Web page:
Long-lasting AHPs reduce the excitability of cortical pyramidal neurons
Neurons employ a variety of mechanism to regulate their intrinsic excitability. Several mechanisms are known to reduce excitability in proportion to action potential output, thereby acting as negative feedback to prevent excessive excitability. These mechanisms generate what are known as afterhyperpolarizations that generate a net outward current to hyperpolarize neurons and reduce their likelihood of firing action potentials. Cortical pyramidal neurons are known to have particularly long-lasting AHPs, and a variety of earlier work has implicated calcium- and/or sodium-dependent potassium channels as mediating this change in excitability. We have recently examined the ionic basis for these long-lasting AHPs in neocortical layer 5 and hippocampal CA1 pyramidal neurons using combined electrical and optical recording. Our results demonstrate that the majority of the AHP is sodium-, not calcium-, dependent, and is due to activation of the sodium-potassium ATPase (i.e., the "sodium pump"), rather than a potassium conductance.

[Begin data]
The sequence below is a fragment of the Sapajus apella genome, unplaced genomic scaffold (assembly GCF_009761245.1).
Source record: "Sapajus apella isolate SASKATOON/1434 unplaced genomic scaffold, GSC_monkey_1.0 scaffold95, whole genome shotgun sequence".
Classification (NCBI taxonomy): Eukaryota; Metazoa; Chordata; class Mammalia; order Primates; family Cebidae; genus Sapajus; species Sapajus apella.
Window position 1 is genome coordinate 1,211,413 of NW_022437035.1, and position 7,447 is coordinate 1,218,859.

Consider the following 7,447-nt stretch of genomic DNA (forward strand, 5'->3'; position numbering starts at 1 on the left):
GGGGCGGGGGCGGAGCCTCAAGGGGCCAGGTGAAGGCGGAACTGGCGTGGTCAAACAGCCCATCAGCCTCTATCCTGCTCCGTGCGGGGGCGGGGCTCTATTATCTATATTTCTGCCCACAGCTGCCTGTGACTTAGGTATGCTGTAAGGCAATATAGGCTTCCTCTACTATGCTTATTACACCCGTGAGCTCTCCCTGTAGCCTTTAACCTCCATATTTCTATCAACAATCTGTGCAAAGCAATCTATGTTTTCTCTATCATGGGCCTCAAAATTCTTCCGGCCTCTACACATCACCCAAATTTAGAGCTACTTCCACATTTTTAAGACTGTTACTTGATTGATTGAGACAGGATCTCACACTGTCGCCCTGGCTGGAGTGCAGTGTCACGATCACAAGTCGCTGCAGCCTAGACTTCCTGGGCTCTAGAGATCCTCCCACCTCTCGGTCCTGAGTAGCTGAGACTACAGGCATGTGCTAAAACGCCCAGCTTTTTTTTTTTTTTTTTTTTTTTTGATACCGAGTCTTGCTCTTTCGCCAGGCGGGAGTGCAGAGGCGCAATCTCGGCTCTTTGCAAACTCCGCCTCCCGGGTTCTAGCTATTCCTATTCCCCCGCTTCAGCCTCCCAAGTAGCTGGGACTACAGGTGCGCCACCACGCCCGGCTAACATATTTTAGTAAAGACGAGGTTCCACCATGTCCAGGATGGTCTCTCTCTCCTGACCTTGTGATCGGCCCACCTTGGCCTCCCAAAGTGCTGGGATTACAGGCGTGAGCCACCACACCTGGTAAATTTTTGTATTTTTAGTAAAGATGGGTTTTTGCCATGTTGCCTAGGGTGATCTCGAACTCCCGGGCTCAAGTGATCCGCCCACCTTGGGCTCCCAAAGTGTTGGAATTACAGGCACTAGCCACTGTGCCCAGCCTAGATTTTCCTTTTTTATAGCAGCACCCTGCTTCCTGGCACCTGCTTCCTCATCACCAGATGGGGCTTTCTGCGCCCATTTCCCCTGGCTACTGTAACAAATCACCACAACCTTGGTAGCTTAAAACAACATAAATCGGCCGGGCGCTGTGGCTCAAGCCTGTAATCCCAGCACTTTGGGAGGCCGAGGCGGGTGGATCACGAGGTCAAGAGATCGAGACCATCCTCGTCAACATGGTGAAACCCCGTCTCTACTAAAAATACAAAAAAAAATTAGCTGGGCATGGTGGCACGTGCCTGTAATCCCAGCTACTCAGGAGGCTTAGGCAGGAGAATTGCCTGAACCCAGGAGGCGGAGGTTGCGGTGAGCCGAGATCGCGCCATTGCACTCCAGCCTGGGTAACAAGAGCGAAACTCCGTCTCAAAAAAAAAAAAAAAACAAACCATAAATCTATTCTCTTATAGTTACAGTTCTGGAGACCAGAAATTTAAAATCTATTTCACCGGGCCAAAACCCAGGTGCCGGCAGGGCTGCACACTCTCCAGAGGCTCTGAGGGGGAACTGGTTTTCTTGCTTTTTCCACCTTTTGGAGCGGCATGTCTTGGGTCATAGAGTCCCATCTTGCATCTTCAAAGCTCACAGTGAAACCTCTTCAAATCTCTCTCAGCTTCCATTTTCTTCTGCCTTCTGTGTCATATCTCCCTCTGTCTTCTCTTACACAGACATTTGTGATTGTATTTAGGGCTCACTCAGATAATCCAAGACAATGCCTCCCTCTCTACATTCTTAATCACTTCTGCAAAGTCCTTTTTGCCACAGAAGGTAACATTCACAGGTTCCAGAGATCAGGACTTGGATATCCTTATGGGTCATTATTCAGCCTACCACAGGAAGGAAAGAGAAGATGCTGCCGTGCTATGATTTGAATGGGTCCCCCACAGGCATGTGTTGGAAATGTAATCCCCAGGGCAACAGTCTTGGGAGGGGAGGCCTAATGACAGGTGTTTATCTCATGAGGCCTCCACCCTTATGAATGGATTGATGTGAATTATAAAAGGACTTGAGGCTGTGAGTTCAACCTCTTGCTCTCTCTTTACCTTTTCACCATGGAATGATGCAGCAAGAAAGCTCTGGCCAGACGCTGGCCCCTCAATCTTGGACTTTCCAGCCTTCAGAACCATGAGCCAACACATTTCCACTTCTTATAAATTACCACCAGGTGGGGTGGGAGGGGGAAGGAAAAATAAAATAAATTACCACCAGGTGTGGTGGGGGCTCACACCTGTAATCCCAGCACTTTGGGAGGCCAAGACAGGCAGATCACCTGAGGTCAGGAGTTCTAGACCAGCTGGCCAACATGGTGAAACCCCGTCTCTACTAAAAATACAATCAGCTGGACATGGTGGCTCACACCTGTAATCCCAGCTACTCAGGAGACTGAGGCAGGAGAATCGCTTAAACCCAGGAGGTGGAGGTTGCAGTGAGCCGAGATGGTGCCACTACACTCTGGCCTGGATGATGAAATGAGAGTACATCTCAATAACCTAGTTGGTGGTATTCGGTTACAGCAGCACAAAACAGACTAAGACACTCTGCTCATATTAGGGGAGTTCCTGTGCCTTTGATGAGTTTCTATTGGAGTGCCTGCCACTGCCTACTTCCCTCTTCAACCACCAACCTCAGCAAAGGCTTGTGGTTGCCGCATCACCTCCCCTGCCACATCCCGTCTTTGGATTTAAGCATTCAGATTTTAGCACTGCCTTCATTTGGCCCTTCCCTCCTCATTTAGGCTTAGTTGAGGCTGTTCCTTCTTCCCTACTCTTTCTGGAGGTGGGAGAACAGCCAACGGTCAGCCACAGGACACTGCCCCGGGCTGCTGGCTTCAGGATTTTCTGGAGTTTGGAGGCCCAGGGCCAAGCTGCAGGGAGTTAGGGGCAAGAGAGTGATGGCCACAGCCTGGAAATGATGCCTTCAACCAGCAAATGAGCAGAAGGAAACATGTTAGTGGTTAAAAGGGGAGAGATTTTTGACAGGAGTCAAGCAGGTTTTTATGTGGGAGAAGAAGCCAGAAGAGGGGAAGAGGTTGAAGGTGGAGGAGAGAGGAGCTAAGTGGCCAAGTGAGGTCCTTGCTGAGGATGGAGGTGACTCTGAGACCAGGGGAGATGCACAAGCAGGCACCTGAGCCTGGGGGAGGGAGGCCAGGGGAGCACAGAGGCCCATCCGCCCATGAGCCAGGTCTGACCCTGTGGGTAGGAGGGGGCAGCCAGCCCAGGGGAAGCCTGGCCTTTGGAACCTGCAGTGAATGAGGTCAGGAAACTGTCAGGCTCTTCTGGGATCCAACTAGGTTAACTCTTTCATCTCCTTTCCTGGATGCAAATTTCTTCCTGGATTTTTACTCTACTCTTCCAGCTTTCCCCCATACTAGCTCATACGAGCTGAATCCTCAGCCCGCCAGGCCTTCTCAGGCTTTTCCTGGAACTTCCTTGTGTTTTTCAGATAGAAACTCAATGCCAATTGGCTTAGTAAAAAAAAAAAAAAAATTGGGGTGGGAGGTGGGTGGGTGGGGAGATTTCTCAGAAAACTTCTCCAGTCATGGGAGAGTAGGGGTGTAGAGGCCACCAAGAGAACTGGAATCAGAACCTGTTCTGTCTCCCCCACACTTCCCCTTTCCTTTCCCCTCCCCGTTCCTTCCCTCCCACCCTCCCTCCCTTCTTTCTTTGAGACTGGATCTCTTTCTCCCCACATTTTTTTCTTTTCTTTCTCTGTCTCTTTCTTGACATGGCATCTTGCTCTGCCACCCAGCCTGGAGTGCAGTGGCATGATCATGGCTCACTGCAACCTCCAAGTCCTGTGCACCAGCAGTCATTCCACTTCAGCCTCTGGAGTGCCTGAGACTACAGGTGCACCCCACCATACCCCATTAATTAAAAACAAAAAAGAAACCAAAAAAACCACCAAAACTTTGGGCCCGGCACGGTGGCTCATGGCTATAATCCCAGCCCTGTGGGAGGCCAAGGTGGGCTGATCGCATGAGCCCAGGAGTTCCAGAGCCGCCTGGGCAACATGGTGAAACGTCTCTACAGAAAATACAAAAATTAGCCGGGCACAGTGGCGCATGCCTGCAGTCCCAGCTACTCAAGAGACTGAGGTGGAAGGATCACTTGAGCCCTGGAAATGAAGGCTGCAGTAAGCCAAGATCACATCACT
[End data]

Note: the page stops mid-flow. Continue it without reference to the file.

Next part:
A sodium-dependent long-lasting AHP in layer 5 pyramidal neurons. A: Recordings of the membrane potential of a layer 5 pyramidal neuron in baseline conditions (blue), following focal application of TTX (red), and after several minutes of wash (green).Short (2 ms), high amplitdue (3 nA) current injections were used to generate 150 action potentials (or action-potential-like depolarizations) at 50 Hz (green column). Spikes are truncated for better visualization of the AHP that follows the spike train. Note that TTX reversibly blocks all but the initial moments of the AHP. BThese same neurons were filled with the calcium-sensitive dye Oregron Green BAPTA-1 (OGB1), allowing simultaneous optical detection of intracellular calcium accumulation during (and following) the spike train.The presence of TTX had only a small effect on peak intracellular calcium, suggesting that calcium may not be a primary mediator of the long-lasting AHP. (Adapted from Gulledge et al., . Journal of Neuroscience, 33:13025–13041, 2013).